Activities For Dogs Under 10 Pounds

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Introduction

Even though small dogs can have big personalities, they're still at a bit of a disadvantage compared to other, larger dogs when it comes to pure physicality - especially when they're under 10 pounds! They can get trampled at the dog park (or even at home for those who aren't careful), be taken advantage of because of their size, and may even be at the mercy of predatory birds and other animals, depending on where they live. Because of it, many require a bit of extra care and mindfulness from their owners, including specific activities you can do with them. While they may not be able to hike or bike long distances like their big-boned kin, there's certainly still plenty of ways to enjoy their toy company.

Double Dog Fort

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Any Day
Free
Easy
10 - 60 min
Items needed
Pillows
Blankets
Couch
Cardboard
Activity description
Some little dogs can get tired easily and because of it, you should also have activities in mind that are less labor-intensive, which is why building a dog fort is the perfect activity. It is limited to mostly indoors (unless you have blankets you don't mind getting dirty outside) because the necessary furniture is already ready to go. It's cheap, easy, takes only minutes to set up by can take up much more depending on how elaborate you want to make it, and since it's mostly done indoors, works in all weather.
Step
1
Gather materials
You really won't need much for this activity, which is part of what makes it so great. The living room is easily the best place to start because half your materials are likely already in place. Grab a few extra bed pillows, a dog bed, some larger, sturdier boxes or cardboard, and some lightweight blankets (small, light fleece blankets are usually perfect). Make sure to move anything breakable nearby and move the coffee table out of the way if you plan on building on the floor instead of the couch (although either work just fine).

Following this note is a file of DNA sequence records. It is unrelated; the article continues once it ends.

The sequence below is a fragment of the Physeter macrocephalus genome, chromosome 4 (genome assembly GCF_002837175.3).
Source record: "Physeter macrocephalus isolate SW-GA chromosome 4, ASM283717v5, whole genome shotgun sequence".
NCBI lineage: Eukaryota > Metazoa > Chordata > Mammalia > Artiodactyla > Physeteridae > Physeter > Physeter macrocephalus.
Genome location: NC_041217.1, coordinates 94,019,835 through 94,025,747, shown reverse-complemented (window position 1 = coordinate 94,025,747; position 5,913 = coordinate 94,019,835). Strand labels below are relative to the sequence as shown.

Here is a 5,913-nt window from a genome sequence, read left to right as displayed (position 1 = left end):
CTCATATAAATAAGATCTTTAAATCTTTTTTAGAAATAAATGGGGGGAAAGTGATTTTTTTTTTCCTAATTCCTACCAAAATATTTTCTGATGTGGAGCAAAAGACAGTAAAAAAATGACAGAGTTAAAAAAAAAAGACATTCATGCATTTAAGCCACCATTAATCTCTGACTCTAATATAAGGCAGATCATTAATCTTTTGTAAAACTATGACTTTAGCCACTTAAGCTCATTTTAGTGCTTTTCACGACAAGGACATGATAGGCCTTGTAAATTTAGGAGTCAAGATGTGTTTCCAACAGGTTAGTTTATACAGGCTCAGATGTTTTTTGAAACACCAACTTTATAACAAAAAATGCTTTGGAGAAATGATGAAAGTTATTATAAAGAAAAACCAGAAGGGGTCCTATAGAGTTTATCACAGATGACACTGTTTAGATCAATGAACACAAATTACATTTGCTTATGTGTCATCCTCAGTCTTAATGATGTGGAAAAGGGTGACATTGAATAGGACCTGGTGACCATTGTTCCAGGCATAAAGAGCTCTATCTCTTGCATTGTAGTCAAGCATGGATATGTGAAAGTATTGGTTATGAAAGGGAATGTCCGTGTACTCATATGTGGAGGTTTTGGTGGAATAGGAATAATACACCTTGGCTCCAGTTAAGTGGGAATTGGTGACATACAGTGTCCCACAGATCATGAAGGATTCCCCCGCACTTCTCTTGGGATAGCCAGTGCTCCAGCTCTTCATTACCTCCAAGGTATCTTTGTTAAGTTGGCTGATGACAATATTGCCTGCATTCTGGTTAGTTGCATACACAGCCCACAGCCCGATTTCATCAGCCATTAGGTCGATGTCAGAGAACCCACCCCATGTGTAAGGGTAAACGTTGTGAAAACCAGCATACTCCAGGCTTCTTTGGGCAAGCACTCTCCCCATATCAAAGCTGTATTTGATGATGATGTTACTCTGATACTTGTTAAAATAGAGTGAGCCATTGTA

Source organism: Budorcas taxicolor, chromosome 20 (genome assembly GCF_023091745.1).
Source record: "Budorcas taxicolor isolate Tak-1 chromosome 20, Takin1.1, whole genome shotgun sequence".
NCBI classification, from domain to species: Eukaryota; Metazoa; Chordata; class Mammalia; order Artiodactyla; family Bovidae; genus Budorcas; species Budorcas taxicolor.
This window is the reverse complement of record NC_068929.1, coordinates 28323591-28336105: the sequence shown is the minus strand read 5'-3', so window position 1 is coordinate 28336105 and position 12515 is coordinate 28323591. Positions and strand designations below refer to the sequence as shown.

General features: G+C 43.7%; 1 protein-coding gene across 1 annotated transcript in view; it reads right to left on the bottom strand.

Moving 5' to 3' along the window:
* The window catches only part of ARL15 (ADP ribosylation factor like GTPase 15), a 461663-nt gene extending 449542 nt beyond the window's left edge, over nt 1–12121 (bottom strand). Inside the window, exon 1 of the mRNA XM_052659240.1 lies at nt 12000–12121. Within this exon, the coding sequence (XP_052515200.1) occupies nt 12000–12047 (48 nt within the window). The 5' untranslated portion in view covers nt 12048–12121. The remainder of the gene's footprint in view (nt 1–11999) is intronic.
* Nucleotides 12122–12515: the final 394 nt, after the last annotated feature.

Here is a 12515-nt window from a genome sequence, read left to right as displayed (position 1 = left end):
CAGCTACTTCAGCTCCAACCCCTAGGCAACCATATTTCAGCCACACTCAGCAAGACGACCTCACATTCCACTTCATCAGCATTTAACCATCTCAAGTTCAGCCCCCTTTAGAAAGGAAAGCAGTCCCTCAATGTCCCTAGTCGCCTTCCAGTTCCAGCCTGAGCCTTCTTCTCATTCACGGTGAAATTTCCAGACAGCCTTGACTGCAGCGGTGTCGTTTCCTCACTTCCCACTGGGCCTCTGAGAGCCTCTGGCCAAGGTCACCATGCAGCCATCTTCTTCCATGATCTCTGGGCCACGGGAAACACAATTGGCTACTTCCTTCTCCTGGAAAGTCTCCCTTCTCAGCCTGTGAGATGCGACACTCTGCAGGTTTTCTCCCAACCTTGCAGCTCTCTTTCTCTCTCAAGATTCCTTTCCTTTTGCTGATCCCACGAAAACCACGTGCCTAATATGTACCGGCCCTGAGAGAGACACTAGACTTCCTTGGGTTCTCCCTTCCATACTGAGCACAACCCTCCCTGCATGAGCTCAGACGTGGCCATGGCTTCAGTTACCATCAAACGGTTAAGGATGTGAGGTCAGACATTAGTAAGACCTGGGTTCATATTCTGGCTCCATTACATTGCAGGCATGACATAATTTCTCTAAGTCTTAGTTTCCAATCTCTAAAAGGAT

Step
2
Build it
Start by picking the location for their home base, aka the dog bed. The best places are usually right in front of the couch or on one of the seats closest to the arm rest. Using either pillows, cardboard, or both, prop them up on the outer edges of the dog bed so they provide at least a few inches of clearance over the dog bed. Drape your lightweight blanket over the top, pulling the edges so the top is as taught as possible with minimal sagging. You now have the minimal fort constructed for your dog to relax in. Invite them in and see how they like it (most do, since dogs prefer den-like sleeping quarters).
Step
3
Expand it
If you put in enough effort and have enough materials, you can make pretty elaborate structures out of just light blankets, cardboard, pillows and best yet, simple clothes pins. Use other pieces of furniture to form barriers, hallways, and foundational support. Side tables, heavy vacuums, dog crates, chairs and the like can all be used to hold up blankets and create a maze of tunnels. See how big you can make it! You can either create more play space inside for when they're done relaxing, or even just an elaborate tent to watch TV together in. Use your imagination and gauge their reaction as you build, doing your best to make it as entertaining for them as it is for you!